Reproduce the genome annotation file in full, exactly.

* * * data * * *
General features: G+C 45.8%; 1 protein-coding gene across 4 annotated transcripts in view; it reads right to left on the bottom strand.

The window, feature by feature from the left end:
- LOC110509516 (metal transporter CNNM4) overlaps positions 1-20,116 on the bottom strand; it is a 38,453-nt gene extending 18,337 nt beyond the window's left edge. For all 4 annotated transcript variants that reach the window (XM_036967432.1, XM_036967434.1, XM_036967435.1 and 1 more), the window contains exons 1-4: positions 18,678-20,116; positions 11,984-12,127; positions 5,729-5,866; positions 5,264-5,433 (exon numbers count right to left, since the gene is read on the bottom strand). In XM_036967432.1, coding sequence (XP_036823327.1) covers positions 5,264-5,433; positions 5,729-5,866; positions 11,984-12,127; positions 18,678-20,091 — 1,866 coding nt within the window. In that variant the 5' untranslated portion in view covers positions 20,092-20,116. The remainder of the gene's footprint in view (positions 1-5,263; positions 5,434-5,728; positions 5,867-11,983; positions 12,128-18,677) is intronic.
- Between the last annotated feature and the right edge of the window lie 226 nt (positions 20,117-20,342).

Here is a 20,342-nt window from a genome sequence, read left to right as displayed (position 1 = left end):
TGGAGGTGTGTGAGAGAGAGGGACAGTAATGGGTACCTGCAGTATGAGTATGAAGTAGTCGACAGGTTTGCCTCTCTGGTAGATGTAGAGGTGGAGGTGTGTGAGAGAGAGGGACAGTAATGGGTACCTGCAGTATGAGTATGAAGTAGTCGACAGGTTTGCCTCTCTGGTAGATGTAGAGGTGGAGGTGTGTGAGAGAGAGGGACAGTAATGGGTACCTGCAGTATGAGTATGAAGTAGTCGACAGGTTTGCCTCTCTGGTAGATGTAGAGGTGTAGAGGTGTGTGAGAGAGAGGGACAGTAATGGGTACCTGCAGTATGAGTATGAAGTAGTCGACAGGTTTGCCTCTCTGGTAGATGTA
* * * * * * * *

General features: G+C 45.8%; 1 protein-coding gene across 4 annotated transcripts in view; it reads right to left on the bottom strand.

The window, feature by feature from the left end:
- LOC110509516 (metal transporter CNNM4) overlaps positions 1-20,116 on the bottom strand; it is a 38,453-nt gene extending 18,337 nt beyond the window's left edge. For all 4 annotated transcript variants that reach the window (XM_036967432.1, XM_036967434.1, XM_036967435.1 and 1 more), the window contains exons 1-4: positions 18,678-20,116; positions 11,984-12,127; positions 5,729-5,866; positions 5,264-5,433 (exon numbers count right to left, since the gene is read on the bottom strand). In XM_036967432.1, coding sequence (XP_036823327.1) covers positions 5,264-5,433; positions 5,729-5,866; positions 11,984-12,127; positions 18,678-20,091 — 1,866 coding nt within the window. In that variant the 5' untranslated portion in view covers positions 20,092-20,116. The remainder of the gene's footprint in view (positions 1-5,263; positions 5,434-5,728; positions 5,867-11,983; positions 12,128-18,677) is intronic.
- Between the last annotated feature and the right edge of the window lie 226 nt (positions 20,117-20,342).

Here is a 20,342-nt window from a genome sequence, read left to right as displayed (position 1 = left end):
TGGAGGTGTGTGAGAGAGAGGGACAGTAATGGGTACCTGCAGTATGAGTATGAAGTAGTCGACAGGTTTGCCTCTCTGGTAGATGTAGAGGTGGAGGTGTGTGAGAGAGAGGGACAGTAATGGGTACCTGCAGTATGAGTATGAAGTAGTCGACAGGTTTGCCTCTCTGGTAGATGTAGAGGTGGAGGTGTGTGAGAGAGAGGGACAGTAATGGGTACCTGCAGTATGAGTATGAAGTAGTCGACAGGTTTGCCTCTCTGGTAGATGTAGAGGTGTAGAGGTGTGTGAGAGAGAGGGACAGTAATGGGTACCTGCAGTATGAGTATGAAGTAGTCGACAGGTTTGCCTCTCTGGTAGATGTA